On 5 July 2021, Law No 21,355 was advertised at the Official Gazette (the "Law"), which amended the IP Act and INAPI Act. It is worth noting that even though the Law was advertised in the Official Gazette, an act that generally determines the entry into force of any act or regulation, the same will have a deferred validity since it will enter into force on the date of advertisement in the Official Gazette of its new regulations, according to the eighth transitional provision under the Law. Even though the said transitional provision grants six months to draft and publish the regulations, the same has not yet been advertised.

The Law introduced multiple amendments with regard to trade marks and new institutions, of which the most relevant will be covered here.

Non-use cancellation action

One of the most notable amendments introduced by the Law is the incorporation of a non-use cancellation actions, which may proceed in any of the following scenarios:

  • no actual use of the mark within Chile, either by the holder or an authorised third party, during a period of five years counted from the registration, or if such use had been suspended for the same continued period of time; or
  • if its holder has caused or tolerated a registered mark to become the usual designation of a good or service for which it is registered.

Regarding the second cause of action, it will not be understood that the usual designation has been tolerated or caused if the holder has made use of the markings that evidence that the respective mark is registered.

Regarding the burden of proof of the use of a mark which is argued to be unused, this will correspond to its holder. The actual use of the mark shall be proved by any evidence admitted by the IP Act (ie, confessional evidence is discarded). In case of failure to prove the use, the mark will be liable to be cancelled either totally or partially. The action may only be filed by whoever has a legitimate interest in the non-use cancellation.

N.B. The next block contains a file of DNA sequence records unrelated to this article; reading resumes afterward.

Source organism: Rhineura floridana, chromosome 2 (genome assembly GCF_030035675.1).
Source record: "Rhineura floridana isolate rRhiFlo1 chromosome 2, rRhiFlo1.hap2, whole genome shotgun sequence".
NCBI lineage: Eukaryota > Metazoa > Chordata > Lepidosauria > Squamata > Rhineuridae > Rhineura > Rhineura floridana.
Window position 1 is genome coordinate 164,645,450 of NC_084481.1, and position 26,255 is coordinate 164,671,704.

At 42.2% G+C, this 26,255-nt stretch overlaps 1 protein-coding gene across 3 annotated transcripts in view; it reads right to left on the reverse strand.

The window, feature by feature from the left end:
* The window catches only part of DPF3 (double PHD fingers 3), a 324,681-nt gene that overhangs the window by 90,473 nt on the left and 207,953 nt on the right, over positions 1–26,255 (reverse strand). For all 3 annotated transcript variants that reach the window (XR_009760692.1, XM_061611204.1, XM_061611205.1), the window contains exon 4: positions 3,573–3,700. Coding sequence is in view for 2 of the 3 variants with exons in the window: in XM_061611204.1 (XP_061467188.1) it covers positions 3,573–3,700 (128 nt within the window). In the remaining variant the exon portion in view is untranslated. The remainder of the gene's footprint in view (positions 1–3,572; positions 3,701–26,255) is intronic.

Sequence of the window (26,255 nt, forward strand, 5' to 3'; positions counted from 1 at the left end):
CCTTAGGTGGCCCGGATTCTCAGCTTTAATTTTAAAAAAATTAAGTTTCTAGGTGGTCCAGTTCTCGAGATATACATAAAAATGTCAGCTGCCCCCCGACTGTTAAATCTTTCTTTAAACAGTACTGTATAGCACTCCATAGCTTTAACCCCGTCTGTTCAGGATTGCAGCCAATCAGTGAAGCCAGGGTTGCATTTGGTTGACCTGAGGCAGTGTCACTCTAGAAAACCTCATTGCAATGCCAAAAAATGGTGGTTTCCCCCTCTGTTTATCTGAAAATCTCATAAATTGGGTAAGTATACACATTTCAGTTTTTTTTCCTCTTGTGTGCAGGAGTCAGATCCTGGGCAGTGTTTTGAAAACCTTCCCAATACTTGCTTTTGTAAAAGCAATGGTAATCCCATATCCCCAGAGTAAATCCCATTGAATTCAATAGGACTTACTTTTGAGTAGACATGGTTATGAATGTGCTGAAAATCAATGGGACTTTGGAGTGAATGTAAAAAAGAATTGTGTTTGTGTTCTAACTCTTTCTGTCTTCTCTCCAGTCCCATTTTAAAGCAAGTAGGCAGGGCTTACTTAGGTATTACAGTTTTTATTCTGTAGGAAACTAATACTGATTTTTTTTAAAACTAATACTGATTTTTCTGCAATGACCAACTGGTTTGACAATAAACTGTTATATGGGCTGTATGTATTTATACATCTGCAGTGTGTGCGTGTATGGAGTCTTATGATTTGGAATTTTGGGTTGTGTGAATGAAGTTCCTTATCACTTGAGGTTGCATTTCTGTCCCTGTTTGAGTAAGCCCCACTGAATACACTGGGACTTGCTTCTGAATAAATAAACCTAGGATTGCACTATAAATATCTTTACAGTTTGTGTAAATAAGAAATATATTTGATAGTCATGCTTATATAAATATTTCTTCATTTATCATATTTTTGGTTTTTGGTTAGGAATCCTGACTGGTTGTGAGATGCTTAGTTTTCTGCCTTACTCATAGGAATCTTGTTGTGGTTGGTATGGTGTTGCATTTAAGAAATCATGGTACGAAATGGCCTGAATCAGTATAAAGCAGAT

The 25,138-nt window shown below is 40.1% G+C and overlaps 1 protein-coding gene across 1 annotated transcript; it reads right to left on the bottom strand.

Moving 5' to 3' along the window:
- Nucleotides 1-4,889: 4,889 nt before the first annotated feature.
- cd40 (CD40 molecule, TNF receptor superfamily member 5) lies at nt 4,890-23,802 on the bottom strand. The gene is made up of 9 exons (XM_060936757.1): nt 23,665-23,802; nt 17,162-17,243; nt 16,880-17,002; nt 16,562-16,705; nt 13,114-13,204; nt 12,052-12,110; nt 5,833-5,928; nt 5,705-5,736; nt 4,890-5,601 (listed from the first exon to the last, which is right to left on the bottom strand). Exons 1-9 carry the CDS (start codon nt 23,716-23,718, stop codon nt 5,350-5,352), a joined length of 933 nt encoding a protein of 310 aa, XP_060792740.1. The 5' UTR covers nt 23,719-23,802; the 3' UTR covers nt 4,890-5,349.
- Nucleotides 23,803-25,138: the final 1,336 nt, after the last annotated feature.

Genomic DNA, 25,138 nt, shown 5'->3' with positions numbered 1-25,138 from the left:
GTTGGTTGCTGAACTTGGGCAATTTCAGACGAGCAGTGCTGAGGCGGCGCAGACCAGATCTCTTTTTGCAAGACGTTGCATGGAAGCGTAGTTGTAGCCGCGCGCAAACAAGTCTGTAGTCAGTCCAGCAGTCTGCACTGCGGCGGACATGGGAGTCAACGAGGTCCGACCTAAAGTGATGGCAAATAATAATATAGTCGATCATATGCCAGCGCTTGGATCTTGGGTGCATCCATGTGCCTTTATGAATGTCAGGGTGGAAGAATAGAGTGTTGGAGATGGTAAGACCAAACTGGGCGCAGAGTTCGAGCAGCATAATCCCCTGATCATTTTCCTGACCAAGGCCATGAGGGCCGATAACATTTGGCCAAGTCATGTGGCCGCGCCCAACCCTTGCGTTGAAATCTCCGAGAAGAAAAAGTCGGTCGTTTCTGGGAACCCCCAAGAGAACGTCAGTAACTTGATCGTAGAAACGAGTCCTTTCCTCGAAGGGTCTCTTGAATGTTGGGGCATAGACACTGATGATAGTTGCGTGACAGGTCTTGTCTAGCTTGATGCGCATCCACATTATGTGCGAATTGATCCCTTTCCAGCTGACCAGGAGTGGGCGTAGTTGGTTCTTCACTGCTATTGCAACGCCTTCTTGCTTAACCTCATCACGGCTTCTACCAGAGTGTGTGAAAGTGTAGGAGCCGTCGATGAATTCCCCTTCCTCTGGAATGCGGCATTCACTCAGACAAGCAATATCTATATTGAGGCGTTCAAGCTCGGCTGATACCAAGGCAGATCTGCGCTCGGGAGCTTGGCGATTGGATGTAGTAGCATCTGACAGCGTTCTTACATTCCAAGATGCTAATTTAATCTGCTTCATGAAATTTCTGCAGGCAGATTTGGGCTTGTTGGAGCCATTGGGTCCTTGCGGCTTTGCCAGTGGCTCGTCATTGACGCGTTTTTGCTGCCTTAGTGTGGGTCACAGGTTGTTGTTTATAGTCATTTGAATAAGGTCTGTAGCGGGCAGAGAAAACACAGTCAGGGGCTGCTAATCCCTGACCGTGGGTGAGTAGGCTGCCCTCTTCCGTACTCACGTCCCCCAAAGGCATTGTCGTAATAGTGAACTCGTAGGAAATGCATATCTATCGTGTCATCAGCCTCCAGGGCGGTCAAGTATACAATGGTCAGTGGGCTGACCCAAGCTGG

A noteworthy aspect is that the non-use cancellation action may be filed as a counterclaim to a claim for cancellation of registration or opposition, which will be prosecuted jointly in a single procedure before the National Institute of Industrial Property (INAPI).

Regarding the scope of the non-use cancellation, it may be total or partial. In other words, the part of the coverage for which the mark was not cancelled will be maintained.

Finally, in application of the fifth transitional provision of the Law, the non-use cancellation action shall be available only to trade marks granted or renewed after the entry in force of the Law.

New non-traditional trade mark categories acknowledged

Another interesting amendment is the recognition of new categories of marks. This inclusion is made in virtue of a new definition of mark which states the following: "Article 19 – Under the denomination of mark, any sign capable of distinguishing goods or services in the market. Such signs may consist of words, including personal names, letters, numbers, figurative elements such as images, graphics, symbols, combinations of colours, sounds, smells or three-dimensional shapes, as well as any combination of these signs. When the signs are not inherently distinctive, registration may be granted if they have acquired distinctiveness through use in the domestic market."